• 4 stars: “Though overshadowed by ‘2001,’ the other tracks also hold up well today, being mostly medium-tempo, sometimes lushly orchestrated, conga-accented affairs that provide velvety showcases for Deodato’s lyrical electric piano solos… it still makes enjoyable listening.”
  • This title from 1973 is clearly Deodato’s best album, and his best recording
  • The complete list of titles from 1973 that we’ve reviewed to date can be found here.

Both sides are surprisingly sweet and Tubey Magical, nice qualities for a CTI record to have since so many of them are aggressive and edgy to the point of distraction.

Listen to the trumpet on the second track on side one — it’s so immediate, it’s practically JUMPING out of the soundfield, just bursting with energy. Rudy can really pull off these big productions on occasion, and this session was clearly one of them. If you have the kind of stereo that’s right for this music (the bigger the better) you could easily find yourself using this record as a demonstration disc. It’s very unlikely your audiophile friends have ever heard anything like it. (more…)

Wes Montgomery – Road Song

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More Jazz Recordings Featuring the Guitar

  • Wes Montgomery’s final album makes its Hot Stamper debut with Shootout Winning Triple Plus (A+++) sound or close to it throughout
  • Full-bodied, musical, warm and smooth – this should sound far better than any copy you’ve heard
  • Features the limitless talents of Herbie Hancock, Ed Shaughnessy, Richard Davis, and more
  • “These songs are short, sweet, and supported by classical-tinged string and woodwind arrangements. This is not heavy jazz in any sense. Wes sounds to be just relaxing and having fun with it…”

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Grover Washington, Jr. – All The King’s Horses

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More Jazz Recordings Featuring the Saxophone

  • Washington’s sophomore release finally returns to the site with STUNNING Shootout Winning Triple Plus (A+++) sound on both sides
  • There’s so much life in these grooves – the sound jumps out of the speakers right into your lap
  • Credit must go to Rudy Van Gelder for recording and mastering this album so well, and to Bob James for his brilliant big group arrangements
  • We cannot recommend this album highly enough – if you have the big speakers a big group of musicians need to perform live in your listening room, his record is going to be nothing less than a thrill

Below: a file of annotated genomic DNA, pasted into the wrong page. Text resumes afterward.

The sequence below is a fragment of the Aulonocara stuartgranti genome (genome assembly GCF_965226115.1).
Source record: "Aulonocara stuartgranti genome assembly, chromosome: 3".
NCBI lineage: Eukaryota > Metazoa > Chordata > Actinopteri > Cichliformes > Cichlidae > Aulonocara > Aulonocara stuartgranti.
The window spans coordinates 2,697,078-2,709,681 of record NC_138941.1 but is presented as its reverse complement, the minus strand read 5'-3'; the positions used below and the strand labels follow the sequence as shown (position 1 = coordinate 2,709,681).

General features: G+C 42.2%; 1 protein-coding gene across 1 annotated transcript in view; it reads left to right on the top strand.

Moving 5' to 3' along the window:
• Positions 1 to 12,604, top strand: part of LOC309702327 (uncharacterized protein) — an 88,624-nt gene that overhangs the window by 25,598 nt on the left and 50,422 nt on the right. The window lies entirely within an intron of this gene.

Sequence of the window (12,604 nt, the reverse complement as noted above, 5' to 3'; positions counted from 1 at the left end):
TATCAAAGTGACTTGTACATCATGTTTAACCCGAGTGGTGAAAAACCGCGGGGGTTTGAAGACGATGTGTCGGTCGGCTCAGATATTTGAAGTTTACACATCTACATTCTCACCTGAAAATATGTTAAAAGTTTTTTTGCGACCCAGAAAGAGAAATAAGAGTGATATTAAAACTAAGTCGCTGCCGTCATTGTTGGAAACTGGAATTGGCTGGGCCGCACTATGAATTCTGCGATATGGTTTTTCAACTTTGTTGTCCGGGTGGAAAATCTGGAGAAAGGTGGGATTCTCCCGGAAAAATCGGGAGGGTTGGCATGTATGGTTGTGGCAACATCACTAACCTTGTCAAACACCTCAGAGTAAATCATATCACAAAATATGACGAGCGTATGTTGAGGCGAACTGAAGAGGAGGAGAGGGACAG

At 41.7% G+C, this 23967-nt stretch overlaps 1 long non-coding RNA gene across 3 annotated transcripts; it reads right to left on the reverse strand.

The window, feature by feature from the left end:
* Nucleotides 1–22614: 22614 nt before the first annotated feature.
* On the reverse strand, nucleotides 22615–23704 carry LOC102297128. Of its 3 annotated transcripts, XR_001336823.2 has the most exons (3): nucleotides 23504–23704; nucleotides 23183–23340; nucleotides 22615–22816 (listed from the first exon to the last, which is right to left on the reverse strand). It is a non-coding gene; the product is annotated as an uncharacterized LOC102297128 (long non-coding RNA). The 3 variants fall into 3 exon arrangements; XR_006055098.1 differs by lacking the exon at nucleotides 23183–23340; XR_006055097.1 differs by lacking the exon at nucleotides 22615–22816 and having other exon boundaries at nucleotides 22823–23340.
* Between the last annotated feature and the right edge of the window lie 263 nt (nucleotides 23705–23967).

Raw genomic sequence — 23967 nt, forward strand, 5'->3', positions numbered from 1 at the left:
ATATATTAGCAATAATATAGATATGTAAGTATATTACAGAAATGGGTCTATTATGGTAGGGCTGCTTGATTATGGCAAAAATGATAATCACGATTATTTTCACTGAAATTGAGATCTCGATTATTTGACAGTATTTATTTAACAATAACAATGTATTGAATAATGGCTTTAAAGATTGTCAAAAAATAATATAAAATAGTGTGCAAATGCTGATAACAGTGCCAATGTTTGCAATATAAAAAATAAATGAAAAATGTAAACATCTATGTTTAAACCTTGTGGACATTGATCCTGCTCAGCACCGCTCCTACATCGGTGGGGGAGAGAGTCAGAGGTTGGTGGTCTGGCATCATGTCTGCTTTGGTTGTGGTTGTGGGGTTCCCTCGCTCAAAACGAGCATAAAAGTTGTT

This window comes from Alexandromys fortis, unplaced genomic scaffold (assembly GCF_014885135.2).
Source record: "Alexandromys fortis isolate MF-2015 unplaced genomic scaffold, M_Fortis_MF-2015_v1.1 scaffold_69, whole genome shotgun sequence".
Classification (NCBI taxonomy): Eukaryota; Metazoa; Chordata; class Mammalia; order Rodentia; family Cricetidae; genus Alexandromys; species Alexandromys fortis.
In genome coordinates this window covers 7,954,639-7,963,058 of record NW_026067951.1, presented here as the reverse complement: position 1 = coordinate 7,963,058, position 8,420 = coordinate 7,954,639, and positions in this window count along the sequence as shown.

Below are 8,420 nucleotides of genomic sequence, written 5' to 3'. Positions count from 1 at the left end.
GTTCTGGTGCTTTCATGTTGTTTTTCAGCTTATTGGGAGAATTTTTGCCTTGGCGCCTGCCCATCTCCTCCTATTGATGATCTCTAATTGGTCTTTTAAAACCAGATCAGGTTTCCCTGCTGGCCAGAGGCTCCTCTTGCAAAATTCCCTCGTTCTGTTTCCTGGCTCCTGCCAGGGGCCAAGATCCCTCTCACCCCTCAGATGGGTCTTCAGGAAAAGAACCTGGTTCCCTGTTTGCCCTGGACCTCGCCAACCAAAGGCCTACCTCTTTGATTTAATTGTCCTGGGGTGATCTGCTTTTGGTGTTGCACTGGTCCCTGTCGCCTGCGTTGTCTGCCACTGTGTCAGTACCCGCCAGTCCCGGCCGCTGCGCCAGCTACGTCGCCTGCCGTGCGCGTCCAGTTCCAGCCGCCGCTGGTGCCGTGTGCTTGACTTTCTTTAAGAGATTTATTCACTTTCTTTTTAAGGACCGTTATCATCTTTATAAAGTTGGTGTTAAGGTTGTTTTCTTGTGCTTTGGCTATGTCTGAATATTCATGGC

• 4 stars: “. . . this set has assumed its proper place in Washington’s catalog: as one of his more ambitious and expertly performed sessions.”
  • If you’re a Grover Washington fan, this is a Must Own Classic from 1972 that belongs in your collection.
  • The complete list of titles from 1972 that we’ve reviewed to date can be found here.

Both sides of this original Kudu pressing are OUT OF THIS WORLD. The sweetness and transparency of Grover Washington Jr.’s breathy sax went beyond any copy we’ve ever played. Who knew it could sound like this? We sure didn’t!

It’s spacious and full of life with virtually no distortion. Of special note, this copy has amazingly articulate bass which brings out the undeniable funkiness of the music in a way that no other copy did.

The early ’70s were a good time for Rudy Van Gelder. All the King’s Men from 1973 is an amazing Demo Disc for a large group. But it only sounds good on the copies that it sounds good on, on the pressings that were mastered, pressed and cleaned right, a fact that has eluded most jazz vinyl aficionados interested in good sound.

But not us. We’ve played the very special pressings that prove the album can sound amazing. (more…)

Stanley Turrentine – Sugar

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  • Rudy Van Gelder really knocked this one out of the park – the sound here is solid, punchy and present, just the way we like it
  • If you prefer a recessed, vague, washed-out presentation, may we recommend you find whatever Heavy Vinyl reissue pressing is currently available – it will surely be more to your taste than this one
  • Thanks to RVG and Creed Taylor, this is some very well recorded funky Soul Jazz that we enjoyed the hell out of in our shootout